Win a championship? Why not? It’s been a couple decades since Major League Baseball experienced a New England Patriots- or Golden State Warriors-like run on titles, as the NFL and NBA have. The last time a team won back-to-back World Series was the Yankees in 1999 and 2000. That also is last time a team claimed three consecutive Series, with New York also winning in 1998. The last three-peat winner before that was the Oakland A’s in 1972-74.


It is just one game in 162-game season, only the first step in a marathon. Still, on this day, there is cause to dream – whether Vegas odds makers list your team’s chances of winning the World Series at 7-to-2 or 200-to-1.


Hey, it happens. When the Boston Red Sox won in 2004, it was their first World Series title in 86 years. The Chicago Cubs broke a 108-year-old drought when they won in 2016. Those fans believed – and that’s optimism! So, go ahead and dream on this day.


Opening Day is exciting for the players as well. They’re ready for the season to begin – tired of playing the same teams over and over in meaningless Spring Training games, and of facing teammates in intra-squad games.


Hall of Fame pitcher Early Wynn participated in 23 Opening Day games. According to a BaseballHall.org article, in a 1972 interview the right-hander said, “An opener is not like any other game. There’s that little extra excitement, a faster beating of the heart. You have that anxiety to get off to a good start, for yourself and for the team. You know that when you win the first one, you can’t lose them all.”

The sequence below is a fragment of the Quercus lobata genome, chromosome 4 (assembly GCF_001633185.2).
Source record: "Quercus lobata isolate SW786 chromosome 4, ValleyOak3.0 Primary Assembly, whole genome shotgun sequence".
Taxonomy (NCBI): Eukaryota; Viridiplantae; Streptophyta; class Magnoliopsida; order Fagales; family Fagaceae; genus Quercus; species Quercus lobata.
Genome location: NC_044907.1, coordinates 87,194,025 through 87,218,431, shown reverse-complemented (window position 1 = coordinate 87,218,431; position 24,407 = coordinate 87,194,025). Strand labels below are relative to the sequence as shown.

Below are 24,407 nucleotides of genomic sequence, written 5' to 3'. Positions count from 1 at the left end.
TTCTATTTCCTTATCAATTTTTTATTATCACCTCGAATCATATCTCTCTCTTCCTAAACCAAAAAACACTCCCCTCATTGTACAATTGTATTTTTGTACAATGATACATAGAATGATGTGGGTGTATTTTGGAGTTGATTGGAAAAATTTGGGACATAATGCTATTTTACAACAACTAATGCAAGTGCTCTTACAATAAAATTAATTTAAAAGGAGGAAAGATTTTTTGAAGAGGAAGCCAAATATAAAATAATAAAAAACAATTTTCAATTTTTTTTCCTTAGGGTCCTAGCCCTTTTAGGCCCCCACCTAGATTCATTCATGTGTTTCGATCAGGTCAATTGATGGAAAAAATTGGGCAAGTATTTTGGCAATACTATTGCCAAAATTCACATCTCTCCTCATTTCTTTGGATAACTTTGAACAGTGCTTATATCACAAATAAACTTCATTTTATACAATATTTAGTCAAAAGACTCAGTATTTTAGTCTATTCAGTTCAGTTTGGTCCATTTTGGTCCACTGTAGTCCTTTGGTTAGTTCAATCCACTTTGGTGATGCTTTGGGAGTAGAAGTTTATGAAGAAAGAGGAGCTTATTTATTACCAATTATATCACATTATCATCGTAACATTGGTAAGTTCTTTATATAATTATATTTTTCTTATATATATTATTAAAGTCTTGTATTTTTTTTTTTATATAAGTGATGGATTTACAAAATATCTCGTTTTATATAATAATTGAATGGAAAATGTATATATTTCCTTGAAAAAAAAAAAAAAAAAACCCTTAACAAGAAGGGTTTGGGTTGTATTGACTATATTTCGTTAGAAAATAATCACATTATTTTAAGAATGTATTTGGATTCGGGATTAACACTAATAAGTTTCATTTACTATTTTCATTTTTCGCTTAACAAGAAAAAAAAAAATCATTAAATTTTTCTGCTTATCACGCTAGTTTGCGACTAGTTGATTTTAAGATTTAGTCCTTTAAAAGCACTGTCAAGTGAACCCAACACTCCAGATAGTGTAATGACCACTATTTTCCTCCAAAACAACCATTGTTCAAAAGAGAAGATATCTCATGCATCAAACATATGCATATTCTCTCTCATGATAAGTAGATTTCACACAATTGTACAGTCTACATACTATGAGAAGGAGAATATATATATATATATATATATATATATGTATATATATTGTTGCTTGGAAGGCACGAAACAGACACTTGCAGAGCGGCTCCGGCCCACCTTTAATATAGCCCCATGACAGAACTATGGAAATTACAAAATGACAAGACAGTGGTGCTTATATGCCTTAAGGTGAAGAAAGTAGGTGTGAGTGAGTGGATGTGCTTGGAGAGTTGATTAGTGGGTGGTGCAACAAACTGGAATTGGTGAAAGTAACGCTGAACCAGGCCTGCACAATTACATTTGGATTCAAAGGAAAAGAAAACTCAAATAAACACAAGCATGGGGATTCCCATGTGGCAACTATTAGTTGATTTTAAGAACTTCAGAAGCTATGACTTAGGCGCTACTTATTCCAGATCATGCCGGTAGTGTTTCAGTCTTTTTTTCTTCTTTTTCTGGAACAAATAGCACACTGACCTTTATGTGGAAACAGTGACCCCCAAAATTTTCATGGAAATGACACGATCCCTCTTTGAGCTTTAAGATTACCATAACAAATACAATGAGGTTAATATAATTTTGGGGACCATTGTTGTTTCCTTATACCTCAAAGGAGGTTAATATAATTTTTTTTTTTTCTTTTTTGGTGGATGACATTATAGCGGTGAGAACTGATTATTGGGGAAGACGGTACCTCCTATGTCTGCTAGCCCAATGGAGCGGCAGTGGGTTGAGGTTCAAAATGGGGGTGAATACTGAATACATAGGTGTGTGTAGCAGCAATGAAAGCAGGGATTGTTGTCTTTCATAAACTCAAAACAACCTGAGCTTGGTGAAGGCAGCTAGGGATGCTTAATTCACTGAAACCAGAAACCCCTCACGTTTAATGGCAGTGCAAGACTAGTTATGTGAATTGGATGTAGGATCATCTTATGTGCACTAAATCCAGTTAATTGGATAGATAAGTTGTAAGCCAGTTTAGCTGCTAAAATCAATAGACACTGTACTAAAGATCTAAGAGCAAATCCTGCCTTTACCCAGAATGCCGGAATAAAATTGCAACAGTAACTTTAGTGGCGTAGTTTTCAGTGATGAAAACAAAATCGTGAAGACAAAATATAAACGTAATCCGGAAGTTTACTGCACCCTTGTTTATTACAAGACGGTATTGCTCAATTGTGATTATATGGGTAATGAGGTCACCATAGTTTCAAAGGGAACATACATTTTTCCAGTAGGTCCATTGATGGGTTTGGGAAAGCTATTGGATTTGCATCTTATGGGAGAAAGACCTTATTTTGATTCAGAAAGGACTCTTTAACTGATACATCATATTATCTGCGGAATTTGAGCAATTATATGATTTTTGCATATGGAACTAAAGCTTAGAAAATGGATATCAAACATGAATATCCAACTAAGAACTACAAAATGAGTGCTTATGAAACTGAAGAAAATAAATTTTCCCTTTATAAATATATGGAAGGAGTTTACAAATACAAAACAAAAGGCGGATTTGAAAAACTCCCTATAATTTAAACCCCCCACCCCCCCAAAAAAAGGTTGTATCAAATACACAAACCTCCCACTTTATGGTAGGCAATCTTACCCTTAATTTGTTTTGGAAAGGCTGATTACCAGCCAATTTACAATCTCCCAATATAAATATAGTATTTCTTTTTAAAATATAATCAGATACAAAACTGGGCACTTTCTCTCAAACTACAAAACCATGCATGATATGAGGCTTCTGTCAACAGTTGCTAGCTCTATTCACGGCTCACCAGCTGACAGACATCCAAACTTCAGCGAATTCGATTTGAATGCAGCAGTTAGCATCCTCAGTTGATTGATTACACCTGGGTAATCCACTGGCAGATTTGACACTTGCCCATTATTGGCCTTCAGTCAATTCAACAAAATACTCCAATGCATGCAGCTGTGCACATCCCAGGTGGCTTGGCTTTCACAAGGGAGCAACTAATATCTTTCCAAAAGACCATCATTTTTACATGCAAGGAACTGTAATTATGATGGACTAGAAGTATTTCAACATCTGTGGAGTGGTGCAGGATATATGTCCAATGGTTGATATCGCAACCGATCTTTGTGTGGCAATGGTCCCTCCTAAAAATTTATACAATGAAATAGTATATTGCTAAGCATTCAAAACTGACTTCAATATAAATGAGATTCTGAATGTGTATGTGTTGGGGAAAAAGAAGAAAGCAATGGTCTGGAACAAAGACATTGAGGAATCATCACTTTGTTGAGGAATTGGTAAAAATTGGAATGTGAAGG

“You can’t lose them all.” Hope, it seems, does spring eternal after all.


Perhaps nothing embodies the optimism on this day as kids roaming the stadium aisles or squirming in their seats, baseball gloves on, with visions of snagging a cherished foul ball. After last season’s coronavirus-truncated, empty-stadiums season, it will be wonderful to see.


Welcome Back, Fans

All opening days are special, but this year more so than others, and not just because the 2021 season opens on April 1 – April Fools Day. After a season in which the stands sat empty because of the coronavirus pandemic, the fans are back -- albeit in limited numbers (generally in the 20 to 33 percent of stadium capacity range.)


According to MLB, fans will be seated in “pods” – generally groups of two, four and six people, with each group separated from each other by at least six feet. In addition, fans will be required to wear masks whenever in the stadium, except for when occupying their seats. Plus, fans will not be allowed to sit in the first three rows (unless teams have installed Plexiglas shields separating fans and players), thus creating an additional barrier between players and fans.


How many fans will be able to attend each team’s games will depend on the respective cities, counties and states in which those clubs play. For instance, because of Canada’s continued COVID-19 travel restrictions between that country and the United States, the Toronto Blue Jays again will play their home games in the U.S., at least to start of the season. The Jays will begin with games at their spring training complex in Dunedin, FL. Last year, they played all home games in Buffalo, NY.


The fans’ return is not without some controversy, though. With the state’s approval, the Texas Rangers will allow 100 percent capacity at its new Globe Life Field in Arlington, TX, for the club’s April 5 home opener. While the team has promised strict and enforceable adherence to health and social distancing protocols, the move has more than a few health officials concerned.